No snow here


Most Mesoamericanists recognize that households in more or less complex societies provision themselves through a variety of acquisitive acts, including trading and bartering, marketing, reciprocal gifting, redistributive exchanging, and various kinds of resource sharing, all at the same time…

Is your household more like this, or less?

From pg. 268: Wells, E. Christian, 2006, Recent Trends in Theorizing Prehispanic Mesoamerican Economies. Journal of Archaeological Research 14:265–312.


  1. Jay says:

    I don’t know how all of the stuff got into our house – I think it seeps through the cracks and comes in the night. There is no way we could possibly have purchased all of this stuff.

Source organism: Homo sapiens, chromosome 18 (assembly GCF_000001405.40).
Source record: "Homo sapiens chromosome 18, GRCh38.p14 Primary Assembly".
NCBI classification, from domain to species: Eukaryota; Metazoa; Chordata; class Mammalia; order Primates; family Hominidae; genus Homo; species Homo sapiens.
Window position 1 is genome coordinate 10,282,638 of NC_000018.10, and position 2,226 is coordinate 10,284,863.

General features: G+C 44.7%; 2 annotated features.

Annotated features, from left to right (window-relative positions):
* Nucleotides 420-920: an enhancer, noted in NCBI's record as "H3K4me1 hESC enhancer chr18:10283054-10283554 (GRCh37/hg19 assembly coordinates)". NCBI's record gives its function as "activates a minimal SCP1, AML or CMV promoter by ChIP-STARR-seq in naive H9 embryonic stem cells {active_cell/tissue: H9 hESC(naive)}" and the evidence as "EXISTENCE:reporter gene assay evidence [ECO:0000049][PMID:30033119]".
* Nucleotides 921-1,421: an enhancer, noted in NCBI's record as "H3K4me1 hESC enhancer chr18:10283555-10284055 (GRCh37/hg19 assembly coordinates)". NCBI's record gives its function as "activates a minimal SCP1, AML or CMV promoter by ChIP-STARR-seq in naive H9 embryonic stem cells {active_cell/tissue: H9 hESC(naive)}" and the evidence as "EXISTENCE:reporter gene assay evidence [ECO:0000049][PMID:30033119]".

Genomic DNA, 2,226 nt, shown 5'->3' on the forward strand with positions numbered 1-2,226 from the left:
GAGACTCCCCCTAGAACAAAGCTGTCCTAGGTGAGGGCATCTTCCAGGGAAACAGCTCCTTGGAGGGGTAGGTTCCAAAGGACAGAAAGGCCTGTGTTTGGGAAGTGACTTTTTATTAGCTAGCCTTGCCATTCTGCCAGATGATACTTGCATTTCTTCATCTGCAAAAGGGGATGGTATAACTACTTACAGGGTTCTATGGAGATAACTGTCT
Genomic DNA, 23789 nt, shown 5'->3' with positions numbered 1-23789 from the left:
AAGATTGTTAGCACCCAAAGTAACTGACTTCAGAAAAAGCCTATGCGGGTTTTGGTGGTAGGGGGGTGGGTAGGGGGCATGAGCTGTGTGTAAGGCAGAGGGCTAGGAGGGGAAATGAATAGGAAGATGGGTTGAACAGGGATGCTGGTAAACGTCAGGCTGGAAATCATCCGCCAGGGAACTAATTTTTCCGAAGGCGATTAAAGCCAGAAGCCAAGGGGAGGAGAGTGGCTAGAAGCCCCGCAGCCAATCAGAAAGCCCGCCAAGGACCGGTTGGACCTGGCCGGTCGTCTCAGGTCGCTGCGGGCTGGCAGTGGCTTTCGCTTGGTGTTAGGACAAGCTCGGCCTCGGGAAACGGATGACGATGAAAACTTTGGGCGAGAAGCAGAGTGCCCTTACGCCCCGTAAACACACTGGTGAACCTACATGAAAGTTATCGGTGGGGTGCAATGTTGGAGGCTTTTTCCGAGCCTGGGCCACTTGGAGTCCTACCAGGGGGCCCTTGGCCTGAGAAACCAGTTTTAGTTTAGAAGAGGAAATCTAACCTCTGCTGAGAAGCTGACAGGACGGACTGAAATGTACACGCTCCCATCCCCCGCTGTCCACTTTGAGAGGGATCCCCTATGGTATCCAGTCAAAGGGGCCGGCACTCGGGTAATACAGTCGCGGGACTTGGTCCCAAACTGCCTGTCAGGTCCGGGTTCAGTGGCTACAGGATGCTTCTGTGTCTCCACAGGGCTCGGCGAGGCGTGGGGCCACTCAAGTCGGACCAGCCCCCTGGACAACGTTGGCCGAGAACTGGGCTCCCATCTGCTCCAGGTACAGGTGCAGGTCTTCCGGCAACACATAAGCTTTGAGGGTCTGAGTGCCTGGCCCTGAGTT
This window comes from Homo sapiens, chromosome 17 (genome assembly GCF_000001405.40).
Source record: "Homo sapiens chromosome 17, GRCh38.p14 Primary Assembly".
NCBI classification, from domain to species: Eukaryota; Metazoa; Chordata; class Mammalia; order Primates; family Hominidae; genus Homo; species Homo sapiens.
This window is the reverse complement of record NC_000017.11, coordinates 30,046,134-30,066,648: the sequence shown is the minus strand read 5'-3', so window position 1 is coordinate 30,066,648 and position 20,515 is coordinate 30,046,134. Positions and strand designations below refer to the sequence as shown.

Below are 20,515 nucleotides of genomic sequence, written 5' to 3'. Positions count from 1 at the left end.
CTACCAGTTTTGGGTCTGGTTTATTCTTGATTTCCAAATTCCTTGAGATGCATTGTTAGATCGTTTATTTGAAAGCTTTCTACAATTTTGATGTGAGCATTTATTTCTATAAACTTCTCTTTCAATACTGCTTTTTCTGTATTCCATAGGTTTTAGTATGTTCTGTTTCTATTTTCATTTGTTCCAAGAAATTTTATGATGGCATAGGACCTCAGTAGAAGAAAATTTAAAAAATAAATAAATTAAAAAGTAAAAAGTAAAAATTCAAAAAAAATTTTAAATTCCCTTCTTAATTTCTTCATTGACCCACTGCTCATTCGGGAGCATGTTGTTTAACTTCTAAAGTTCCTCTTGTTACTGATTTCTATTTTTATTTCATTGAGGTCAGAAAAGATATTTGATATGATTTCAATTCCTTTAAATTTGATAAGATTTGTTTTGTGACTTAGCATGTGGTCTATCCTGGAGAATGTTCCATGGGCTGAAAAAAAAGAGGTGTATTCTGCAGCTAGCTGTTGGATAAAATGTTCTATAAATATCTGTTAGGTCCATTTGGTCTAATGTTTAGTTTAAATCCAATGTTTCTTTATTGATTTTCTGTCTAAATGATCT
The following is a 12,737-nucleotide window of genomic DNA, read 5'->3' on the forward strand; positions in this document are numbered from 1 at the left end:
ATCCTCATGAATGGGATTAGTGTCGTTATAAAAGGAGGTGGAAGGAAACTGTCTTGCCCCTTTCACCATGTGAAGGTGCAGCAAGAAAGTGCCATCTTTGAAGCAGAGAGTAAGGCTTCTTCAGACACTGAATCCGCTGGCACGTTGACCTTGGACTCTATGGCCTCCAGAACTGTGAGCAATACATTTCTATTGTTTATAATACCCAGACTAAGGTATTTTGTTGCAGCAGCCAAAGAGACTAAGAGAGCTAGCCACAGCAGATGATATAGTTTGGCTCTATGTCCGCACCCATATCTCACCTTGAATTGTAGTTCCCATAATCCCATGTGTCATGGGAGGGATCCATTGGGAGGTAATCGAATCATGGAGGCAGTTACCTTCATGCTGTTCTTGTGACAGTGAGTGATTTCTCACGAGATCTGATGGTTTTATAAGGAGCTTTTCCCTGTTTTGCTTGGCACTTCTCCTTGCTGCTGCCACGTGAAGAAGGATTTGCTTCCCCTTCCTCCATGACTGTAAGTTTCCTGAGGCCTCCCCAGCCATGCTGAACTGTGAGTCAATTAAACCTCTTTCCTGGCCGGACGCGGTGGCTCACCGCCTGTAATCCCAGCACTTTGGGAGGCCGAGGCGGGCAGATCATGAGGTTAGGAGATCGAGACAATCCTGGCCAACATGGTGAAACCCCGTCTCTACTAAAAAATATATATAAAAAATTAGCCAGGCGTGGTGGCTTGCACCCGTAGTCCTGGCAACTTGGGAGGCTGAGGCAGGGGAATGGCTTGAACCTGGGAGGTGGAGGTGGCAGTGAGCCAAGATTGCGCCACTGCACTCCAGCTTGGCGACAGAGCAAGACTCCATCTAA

2. Sammy says:

    Are the culprits kids and dogs?

  3. Jay says:

    No dogs, but a few cats here and there. Rats tried to move in, but they did get evicted. I’d say kids are probably the biggest reason, and since Carl keeps taking care of them it is hard to get rid of it all. And then there is Carl – the biggest kid.

  4. mouse's moom says:

    Amazingly enough, it seems like it’s worse after the kids are gone. How that can be, I do not know.

    Making little slivers of progress though. Finally.

  5. Sammy says:

    I always mentally think “kids and dogs” when I encounter weird features in archaeologcial excavations; hard to predict what disruptions they might make across a village or in a household compound, that we then see in the soil centuries (or less) later….